Nigel Cabourn once humbly introduced himself as “supposedly a designer,” but I believe a more fitting title would be “anti-designer.” Perched in his studio way out in the English countryside, Cabourn has been dreaming up pieces for over four decades, drawing most of his inspiration from a collection of three thousand military pieces that he has accumulated over the years.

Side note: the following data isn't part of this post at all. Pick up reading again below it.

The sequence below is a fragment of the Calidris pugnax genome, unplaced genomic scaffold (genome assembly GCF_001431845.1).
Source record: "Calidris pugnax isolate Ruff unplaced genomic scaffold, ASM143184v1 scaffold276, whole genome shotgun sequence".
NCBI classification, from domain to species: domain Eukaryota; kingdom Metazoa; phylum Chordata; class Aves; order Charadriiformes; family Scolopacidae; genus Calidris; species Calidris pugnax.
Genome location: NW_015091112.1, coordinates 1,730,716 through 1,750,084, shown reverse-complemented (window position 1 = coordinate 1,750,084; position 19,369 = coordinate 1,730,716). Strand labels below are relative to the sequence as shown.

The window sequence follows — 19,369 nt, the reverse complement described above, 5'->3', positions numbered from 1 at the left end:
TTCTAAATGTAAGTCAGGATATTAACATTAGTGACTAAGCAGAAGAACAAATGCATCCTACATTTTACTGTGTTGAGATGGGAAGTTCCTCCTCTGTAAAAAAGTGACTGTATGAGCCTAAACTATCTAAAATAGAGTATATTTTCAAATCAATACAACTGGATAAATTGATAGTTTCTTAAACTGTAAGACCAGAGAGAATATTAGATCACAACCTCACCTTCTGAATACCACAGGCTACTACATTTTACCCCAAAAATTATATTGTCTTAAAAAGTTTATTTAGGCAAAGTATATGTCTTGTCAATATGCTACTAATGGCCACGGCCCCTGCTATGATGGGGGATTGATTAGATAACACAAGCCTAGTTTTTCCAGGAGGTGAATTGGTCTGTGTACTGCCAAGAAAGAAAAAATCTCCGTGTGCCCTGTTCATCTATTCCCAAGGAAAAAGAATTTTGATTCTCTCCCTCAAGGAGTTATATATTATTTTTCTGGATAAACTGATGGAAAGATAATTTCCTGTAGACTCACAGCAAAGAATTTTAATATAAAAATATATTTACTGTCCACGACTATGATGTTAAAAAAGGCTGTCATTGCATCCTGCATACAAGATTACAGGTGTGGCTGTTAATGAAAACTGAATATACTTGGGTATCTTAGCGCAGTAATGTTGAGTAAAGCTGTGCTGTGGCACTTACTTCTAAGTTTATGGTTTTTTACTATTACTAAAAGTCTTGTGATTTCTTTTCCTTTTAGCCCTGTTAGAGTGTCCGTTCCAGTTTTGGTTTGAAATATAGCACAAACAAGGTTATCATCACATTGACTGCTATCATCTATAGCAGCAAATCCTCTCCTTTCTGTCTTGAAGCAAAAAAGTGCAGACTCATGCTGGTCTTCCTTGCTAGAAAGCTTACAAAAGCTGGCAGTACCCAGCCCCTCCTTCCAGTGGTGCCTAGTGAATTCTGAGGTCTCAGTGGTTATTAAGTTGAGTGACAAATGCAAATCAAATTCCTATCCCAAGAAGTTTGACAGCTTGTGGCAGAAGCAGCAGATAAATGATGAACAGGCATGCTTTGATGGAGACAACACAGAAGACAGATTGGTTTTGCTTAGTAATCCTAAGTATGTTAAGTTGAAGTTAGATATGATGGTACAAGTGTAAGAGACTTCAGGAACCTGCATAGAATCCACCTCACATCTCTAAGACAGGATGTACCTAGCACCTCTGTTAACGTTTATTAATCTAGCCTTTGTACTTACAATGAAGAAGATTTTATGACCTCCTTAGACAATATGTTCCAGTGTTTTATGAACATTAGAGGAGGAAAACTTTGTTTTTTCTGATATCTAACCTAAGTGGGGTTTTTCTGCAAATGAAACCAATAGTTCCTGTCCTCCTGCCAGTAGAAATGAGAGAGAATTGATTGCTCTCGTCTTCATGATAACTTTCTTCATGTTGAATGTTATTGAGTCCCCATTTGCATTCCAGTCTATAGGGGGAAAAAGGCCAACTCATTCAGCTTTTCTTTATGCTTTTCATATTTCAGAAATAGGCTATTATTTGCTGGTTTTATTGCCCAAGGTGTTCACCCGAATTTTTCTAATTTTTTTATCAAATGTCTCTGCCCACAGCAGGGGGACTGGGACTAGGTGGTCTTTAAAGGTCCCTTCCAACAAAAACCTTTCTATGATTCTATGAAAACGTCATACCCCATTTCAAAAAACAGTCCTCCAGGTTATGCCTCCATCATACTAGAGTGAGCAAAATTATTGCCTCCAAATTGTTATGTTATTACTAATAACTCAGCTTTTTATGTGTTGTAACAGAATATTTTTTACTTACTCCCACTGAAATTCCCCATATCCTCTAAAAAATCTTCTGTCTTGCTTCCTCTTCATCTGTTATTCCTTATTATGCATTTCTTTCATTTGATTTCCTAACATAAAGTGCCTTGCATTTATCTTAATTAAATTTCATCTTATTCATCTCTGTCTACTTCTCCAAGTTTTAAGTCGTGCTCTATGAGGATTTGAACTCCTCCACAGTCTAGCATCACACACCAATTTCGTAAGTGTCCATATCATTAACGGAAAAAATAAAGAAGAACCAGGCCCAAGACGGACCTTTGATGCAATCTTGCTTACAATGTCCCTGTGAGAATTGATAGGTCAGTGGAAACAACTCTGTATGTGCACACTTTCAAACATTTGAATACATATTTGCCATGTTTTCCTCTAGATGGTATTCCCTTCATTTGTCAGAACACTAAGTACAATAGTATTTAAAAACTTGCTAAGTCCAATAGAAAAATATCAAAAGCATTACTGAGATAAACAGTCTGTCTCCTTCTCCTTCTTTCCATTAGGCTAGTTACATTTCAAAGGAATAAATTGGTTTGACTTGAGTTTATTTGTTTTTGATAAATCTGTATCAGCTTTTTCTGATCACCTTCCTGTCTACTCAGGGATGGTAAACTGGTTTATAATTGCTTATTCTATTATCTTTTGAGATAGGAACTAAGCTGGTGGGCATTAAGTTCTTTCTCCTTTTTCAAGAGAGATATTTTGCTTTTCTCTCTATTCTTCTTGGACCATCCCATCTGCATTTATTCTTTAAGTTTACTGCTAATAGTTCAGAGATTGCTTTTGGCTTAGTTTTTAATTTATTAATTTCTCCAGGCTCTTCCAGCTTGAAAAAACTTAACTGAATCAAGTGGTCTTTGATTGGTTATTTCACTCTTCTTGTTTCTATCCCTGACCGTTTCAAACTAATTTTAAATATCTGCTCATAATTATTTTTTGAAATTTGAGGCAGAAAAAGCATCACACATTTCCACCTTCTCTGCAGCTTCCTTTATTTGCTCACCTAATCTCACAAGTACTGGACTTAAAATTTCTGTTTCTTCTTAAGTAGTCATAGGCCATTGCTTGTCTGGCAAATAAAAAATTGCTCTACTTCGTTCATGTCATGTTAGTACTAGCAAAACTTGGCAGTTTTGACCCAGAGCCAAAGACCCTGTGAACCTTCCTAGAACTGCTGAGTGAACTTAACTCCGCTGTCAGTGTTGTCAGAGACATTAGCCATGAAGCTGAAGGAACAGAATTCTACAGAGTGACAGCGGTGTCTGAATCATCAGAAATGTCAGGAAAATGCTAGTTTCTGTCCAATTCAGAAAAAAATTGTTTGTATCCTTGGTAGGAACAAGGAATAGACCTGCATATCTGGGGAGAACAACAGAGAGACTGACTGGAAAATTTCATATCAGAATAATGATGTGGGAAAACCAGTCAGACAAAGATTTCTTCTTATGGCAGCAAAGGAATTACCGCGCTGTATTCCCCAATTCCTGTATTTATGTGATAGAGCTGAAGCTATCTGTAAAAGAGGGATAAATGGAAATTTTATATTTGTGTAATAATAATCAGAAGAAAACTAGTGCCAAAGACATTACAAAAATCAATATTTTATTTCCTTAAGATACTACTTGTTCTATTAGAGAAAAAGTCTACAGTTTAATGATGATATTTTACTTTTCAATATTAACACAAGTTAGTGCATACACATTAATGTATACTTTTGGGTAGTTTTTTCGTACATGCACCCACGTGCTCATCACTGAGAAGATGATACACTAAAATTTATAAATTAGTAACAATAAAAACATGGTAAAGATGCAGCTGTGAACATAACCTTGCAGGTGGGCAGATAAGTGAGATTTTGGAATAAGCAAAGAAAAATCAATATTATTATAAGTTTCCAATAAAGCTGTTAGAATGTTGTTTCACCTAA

A long-haired brunette model sits against a stark white back drop, staring away from the camera disinterestedly as she tries to look natural in some oversized sweater, or beat up OCBD. I can’t say how original of an idea it is at the point, but this concept of “dressing like the boys” has become a pretty common sight throughout whatever look-books or ads are being released on any given month. There’s even been the memorable incidents of women walking during runway shows for Umit Benan and Michael Bastian (complete with nip-slip.) For as much as the bleeding over of women into menswear is accepted, and even embraced by twenty-something bloggers who seem to be in a constant search for a girl that they could just share their cable-knits with, the flip side of this coin is rarely seen.